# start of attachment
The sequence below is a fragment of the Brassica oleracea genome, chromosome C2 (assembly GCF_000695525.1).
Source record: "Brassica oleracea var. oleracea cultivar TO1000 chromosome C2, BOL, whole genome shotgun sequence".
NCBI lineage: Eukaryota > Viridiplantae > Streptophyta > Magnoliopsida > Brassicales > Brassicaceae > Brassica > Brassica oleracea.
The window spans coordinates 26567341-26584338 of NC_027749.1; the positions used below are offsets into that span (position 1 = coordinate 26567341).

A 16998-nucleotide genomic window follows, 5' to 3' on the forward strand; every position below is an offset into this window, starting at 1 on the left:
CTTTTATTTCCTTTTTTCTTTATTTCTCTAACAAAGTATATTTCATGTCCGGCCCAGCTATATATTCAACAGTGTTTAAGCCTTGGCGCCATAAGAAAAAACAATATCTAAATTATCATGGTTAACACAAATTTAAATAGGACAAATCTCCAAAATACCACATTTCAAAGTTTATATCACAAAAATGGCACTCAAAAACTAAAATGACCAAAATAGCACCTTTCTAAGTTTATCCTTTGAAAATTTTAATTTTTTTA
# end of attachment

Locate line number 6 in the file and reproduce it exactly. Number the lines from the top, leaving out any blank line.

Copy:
CTTTTATTTCCTTTTTTCTTTATTTCTCTAACAAAGTATATTTCATGTCCGGCCCAGCTATATATTCAACAGTGTTTAAGCCTTGGCGCCATAAGAAAAAACAATATCTAAATTATCATGGTTAACACAAATTTAAATAGGACAAATCTCCAAAATACCACATTTCAAAGTTTATATCACAAAAATGGCACTCAAAAACTAAAATGACCAAAATAGCACCTTTCTAAGTTTATCCTTTGAAAATTTTAATTTTTTTA